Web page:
Why would someone need to write a review for a theatrical play? First of all, to inform the potential audience about what they are going to pay money for; whether a play does or does not contain controversial scenes; whether it is worth attending, at least. Your goal as a reviewer is to provide the audience with an accurate opinion on the play, and to provide them with a context regarding it: actors, decorations, the director, dialogues, the script, and so on.

Steps for Writing a Play Review

  1. Watch the play. But before doing so, you must gather information about the play and the theater. It should include the backgrounds of the actors and the director, the history of the theater, the general plot of the play you will be seeing, and so on. By doing so, you will get yourself into the context of the play; otherwise, you will be on the same terms as other visitors. Also, prepare to take some notes.
  2. You should evaluate what you can see because it is the most obvious part of a play. Choose seats from which you can see all the stage and the actors closely, or use a binocular. Your task is to pay attention to costumes, actors’ expressions, decorations, and lightning. Try to remember the most remarkable and characteristic visual images, and focus on them when reviewing this part of a play.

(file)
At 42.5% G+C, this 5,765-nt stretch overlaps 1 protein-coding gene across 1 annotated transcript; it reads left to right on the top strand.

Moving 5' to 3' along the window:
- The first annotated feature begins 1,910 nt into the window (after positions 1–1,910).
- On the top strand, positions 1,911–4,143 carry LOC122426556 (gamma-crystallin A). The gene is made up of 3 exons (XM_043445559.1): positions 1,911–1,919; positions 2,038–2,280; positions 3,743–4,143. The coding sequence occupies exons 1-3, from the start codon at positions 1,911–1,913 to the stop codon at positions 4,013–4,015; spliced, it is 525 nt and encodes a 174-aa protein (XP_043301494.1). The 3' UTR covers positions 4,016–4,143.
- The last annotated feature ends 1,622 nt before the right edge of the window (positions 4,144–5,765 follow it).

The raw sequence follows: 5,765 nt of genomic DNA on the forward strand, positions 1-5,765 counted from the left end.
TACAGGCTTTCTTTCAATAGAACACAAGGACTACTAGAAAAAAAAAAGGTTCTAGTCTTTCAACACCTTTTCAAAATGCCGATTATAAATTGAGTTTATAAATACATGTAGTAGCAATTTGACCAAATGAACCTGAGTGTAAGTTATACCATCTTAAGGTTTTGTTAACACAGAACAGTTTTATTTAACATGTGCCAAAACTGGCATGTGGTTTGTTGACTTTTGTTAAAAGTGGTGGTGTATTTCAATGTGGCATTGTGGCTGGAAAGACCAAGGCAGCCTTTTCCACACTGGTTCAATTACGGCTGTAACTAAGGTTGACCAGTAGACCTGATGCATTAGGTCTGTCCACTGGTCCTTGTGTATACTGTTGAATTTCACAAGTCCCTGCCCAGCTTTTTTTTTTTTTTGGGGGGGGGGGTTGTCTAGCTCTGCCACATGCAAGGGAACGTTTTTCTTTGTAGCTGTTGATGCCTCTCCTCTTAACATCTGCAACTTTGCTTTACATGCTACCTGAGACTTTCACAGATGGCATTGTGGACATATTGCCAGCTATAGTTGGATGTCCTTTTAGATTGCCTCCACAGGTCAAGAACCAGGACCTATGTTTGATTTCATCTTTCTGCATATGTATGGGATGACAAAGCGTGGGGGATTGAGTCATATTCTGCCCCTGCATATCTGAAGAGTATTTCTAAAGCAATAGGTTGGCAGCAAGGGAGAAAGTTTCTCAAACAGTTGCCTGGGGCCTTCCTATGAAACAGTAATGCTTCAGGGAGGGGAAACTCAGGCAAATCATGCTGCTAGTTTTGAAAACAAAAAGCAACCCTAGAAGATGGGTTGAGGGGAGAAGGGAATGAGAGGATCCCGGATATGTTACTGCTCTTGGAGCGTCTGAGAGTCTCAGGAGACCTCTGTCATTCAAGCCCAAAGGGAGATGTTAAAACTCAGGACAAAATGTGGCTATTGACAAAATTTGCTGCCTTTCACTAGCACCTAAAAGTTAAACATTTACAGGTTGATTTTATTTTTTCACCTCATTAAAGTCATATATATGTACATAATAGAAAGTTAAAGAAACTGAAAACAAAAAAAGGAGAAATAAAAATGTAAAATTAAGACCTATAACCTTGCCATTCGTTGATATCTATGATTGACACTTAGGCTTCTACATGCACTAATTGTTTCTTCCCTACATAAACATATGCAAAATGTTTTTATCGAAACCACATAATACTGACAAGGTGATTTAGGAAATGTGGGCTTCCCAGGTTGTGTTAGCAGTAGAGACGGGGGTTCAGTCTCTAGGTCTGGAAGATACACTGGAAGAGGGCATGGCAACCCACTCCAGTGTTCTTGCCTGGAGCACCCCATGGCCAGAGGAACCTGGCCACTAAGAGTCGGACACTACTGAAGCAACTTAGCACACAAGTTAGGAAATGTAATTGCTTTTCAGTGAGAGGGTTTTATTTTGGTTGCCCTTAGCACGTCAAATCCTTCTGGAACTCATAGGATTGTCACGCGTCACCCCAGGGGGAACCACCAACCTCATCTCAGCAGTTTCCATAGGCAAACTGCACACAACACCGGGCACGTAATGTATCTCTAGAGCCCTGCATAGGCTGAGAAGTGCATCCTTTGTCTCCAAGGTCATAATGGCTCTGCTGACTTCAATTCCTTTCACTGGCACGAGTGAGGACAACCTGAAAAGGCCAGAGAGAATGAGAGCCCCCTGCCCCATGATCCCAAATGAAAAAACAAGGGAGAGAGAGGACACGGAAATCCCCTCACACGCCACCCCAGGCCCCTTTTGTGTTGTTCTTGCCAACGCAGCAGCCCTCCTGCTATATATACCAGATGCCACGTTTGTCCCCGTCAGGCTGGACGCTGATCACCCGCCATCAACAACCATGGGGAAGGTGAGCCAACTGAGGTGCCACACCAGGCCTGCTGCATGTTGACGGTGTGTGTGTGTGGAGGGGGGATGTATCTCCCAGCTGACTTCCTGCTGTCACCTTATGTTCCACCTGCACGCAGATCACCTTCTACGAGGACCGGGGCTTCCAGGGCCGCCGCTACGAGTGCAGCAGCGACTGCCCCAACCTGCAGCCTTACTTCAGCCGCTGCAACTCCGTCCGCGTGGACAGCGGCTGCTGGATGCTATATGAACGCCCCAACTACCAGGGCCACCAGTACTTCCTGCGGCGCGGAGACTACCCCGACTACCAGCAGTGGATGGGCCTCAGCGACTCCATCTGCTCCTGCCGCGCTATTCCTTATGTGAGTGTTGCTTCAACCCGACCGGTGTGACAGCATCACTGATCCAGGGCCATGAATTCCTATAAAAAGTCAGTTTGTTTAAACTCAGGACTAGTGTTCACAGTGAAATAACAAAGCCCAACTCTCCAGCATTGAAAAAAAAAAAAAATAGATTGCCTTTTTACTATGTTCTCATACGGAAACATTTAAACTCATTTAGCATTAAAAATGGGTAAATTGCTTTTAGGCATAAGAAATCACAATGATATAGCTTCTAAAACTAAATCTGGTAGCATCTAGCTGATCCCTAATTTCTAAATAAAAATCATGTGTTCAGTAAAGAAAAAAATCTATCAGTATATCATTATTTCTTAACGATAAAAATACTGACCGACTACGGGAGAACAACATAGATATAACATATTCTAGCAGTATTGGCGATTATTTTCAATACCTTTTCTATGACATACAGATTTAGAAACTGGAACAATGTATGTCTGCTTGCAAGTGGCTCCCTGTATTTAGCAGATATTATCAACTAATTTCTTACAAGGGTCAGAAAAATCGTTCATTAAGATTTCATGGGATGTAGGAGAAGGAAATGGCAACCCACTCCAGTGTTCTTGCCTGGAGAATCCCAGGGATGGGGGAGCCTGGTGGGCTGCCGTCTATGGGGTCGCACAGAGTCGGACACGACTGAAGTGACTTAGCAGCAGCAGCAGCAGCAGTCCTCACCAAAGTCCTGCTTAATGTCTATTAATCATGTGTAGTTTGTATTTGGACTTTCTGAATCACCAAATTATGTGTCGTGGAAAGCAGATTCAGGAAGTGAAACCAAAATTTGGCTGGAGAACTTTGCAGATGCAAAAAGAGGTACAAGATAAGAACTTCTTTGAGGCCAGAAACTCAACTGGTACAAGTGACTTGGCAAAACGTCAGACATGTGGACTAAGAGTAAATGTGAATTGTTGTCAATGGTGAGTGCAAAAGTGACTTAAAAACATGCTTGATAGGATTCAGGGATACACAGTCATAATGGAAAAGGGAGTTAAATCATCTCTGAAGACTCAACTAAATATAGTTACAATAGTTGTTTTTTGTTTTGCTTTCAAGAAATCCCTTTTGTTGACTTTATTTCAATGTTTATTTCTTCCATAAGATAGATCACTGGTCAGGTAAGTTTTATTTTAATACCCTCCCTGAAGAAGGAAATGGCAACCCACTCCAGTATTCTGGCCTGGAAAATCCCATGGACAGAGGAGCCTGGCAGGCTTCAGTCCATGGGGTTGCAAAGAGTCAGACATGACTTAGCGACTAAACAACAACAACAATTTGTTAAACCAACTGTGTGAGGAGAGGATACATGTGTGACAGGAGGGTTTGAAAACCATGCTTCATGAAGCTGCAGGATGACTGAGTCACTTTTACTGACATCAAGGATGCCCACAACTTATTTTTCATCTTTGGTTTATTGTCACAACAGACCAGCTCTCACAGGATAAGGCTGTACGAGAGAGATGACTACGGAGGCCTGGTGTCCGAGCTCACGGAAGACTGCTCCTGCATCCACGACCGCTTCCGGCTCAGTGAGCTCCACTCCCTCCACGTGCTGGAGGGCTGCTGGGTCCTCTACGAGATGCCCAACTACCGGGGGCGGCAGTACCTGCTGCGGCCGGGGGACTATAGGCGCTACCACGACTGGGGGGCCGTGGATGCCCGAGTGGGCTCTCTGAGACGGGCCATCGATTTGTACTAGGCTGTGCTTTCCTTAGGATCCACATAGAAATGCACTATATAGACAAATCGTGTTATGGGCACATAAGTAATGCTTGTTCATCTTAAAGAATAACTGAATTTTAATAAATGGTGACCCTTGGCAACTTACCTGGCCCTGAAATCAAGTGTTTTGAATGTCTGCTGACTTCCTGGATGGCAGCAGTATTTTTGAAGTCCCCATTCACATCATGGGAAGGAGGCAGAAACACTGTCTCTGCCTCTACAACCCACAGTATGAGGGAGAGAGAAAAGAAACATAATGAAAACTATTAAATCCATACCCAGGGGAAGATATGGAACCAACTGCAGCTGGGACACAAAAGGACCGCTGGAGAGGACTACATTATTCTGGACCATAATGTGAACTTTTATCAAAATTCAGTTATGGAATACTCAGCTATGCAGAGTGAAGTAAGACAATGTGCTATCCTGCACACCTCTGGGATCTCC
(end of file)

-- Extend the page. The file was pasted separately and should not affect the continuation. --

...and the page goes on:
3. Music and other sound effects are what you need to evaluate next. It might be a difficult task if you are not a musician; however, even an unsophisticated spectator can decide whether they like or dislike the music they hear; you do not need to be an expert in this area to understand whether the Music fits the play or not.
  4. The performance of actors, as well as dramaturgy, is perhaps the most important part of a play. Are the actors professional or amateur? Is the director renowned? You must pay attention to whether the actors managed to convincingly convey mood and emotions through their play; whether the general idea of the play is clear and understood; whether the play is intense and engaging, and so on.
  5. Next, evaluate the plot itself. Breaches in logic, messy narration, a weak or trivial main idea, silly scenes which do not contribute to the plot—this is what definitely makes it worse. Does the plot make you follow it, or do you feel bored with it? Does it have any ethical value? Does it raise important and actual questions? Do the plot and the events in the play affect you emotionally? You should answer these and other similar questions.
  6. Is there something you would like to change in the play? What would you do if you were the director? What did you like the most, and what did you dislike? Did the director and the cast manage to fulfill the task the plot set for them? This part is your subjective opinion, so you should probably emphasize this. Remember, someone might like what you disliked, and on the contrary, so there is no need to be categorical.